MANILA, September 1, 2003  (STAR) PENMAN By Butch Dalisay  - Tonight, at the Manila Peninsula’s Rigodon Ballroom, the 53rd Palanca Awards for literature will be given out. The winners actually know who they are a couple of weeks before the awards night, held almost invariably on September 1st, so some names inevitably leak out beforehand. And going by what I’ve heard on the grapevine, it looks like another year of the newbies – new young writers, new names, new passions and enthusiasms. Which is as it should be.

Philippine literature has been dominated for too long by its grand old men (a condition to which some of us may aspire but for which, alas, we are neither grand nor old enough as yet, manly though we profess to be). The Palanca awards are best reserved for those to whom it remains a gut-wrenching ordeal and an Olympian challenge, and who therefore write their hearts out, hoping for the real reward of the whole affair, which is the recognition and albeit grudging acclaim of their seniors and their peers. They’re wasted, I think, on the jaded and the money-hungry, and on the seguristas who join the most obscure categories simply to improve their chances of winning.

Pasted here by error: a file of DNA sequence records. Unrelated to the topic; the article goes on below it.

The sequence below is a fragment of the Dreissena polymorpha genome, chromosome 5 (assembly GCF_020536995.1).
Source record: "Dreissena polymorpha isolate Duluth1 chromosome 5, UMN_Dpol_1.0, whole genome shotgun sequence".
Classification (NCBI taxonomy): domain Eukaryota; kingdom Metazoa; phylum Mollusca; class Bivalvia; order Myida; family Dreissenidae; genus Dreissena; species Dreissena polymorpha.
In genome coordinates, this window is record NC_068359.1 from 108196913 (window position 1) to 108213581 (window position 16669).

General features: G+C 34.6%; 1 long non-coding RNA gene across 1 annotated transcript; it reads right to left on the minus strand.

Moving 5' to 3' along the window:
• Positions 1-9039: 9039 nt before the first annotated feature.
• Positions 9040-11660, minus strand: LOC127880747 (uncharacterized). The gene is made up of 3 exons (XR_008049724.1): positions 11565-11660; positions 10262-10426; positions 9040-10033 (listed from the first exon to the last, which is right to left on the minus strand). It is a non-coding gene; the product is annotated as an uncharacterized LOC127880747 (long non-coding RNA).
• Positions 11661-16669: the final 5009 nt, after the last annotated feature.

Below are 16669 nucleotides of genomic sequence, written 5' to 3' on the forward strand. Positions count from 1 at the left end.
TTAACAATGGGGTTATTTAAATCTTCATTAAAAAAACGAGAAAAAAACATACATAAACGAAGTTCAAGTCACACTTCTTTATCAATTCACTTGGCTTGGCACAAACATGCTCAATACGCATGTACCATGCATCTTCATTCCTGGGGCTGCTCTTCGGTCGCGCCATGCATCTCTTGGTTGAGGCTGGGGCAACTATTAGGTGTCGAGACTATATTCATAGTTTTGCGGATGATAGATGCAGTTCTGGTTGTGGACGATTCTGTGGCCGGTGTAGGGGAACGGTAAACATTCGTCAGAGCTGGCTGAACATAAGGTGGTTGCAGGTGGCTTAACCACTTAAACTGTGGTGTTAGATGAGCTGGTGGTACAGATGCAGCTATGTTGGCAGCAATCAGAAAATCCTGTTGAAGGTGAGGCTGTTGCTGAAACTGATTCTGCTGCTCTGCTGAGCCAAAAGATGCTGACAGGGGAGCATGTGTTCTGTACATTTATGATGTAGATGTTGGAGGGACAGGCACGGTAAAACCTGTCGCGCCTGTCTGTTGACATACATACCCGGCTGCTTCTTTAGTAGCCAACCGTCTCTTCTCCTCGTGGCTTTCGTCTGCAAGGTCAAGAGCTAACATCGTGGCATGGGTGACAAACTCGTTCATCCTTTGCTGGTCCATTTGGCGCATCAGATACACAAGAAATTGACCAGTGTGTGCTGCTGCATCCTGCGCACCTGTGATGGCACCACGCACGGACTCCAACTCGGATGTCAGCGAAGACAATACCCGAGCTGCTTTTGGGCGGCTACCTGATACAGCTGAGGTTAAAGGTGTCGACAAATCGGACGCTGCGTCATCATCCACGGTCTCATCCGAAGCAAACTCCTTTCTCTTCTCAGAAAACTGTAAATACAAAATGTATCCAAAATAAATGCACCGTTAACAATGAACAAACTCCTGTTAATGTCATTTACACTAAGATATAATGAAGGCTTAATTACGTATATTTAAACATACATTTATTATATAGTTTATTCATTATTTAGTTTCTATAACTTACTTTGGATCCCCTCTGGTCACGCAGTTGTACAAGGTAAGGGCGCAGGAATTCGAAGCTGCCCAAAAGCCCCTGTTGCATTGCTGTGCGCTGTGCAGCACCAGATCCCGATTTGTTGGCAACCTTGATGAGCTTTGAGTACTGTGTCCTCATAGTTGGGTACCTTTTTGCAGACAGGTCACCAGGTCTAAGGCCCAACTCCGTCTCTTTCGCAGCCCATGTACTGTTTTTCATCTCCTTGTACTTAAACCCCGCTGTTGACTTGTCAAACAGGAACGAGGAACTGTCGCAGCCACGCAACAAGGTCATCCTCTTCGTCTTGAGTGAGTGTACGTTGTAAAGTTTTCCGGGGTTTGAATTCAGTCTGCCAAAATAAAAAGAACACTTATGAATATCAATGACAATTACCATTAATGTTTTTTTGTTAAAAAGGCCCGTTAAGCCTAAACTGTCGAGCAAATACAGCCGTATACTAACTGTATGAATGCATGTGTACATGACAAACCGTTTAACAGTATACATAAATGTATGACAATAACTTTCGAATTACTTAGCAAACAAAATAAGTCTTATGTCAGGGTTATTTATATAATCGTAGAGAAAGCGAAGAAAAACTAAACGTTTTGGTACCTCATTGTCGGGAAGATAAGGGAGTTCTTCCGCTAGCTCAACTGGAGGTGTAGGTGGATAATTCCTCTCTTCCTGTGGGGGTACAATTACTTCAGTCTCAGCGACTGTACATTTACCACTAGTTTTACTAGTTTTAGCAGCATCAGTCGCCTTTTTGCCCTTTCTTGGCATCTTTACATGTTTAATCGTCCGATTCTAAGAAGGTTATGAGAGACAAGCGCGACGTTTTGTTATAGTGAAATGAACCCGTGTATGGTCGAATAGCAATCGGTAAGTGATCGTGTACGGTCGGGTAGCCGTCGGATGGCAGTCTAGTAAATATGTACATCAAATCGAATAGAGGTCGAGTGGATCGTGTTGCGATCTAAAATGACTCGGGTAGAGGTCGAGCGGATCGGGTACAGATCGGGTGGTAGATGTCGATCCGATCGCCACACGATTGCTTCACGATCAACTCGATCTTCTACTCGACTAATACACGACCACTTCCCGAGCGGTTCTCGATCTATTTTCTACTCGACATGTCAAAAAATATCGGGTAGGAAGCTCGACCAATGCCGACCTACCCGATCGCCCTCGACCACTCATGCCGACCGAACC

I neither joined nor judged this year – the first time in a few years that that’s happened – and I’d have to admit that it’s been a relief. I’ll still be joining, one of these years, when I feel that I’ve written something I truly like, maybe just to give the young ones a run for their money. Heck, I could even lose (and I’ve lost, many times – three years in a row, once), and that should be a helpful and sobering wake-upper. But to tell you the truth, much of the old thrill is gone, replaced by the gnawing realization of the need for time and space to write, rather than another writing prize, the loudest and sanest message of which can only be "Write some more!" These days what I enjoy most about the Palancas are the awards nights themselves, an annual opportunity to commingle with fellow writers old and young, and to get absolutely soused through the kindness of the Palanca family.

Speaking of the Palancas, it was with some sadness that I received the news that the La Tondeña distillery’s corporate name had been changed by its new owners (you know who) to Ginebra San Miguel-something. I realize that "La Tondeña" doesn’t exactly cause people to jump up from their seats and scream themselves hoarse – but on the other hand, there’s something anciently winsome about it. Few people today even know what it means – which is, literally, "Tondo girl," harking back to the days when the Pasig was so clean you could swim in it or maybe even drink from it, and Tondo, the birthplace of kings and poets, had yet to acquire its exaggerated postwar reputation as goontown.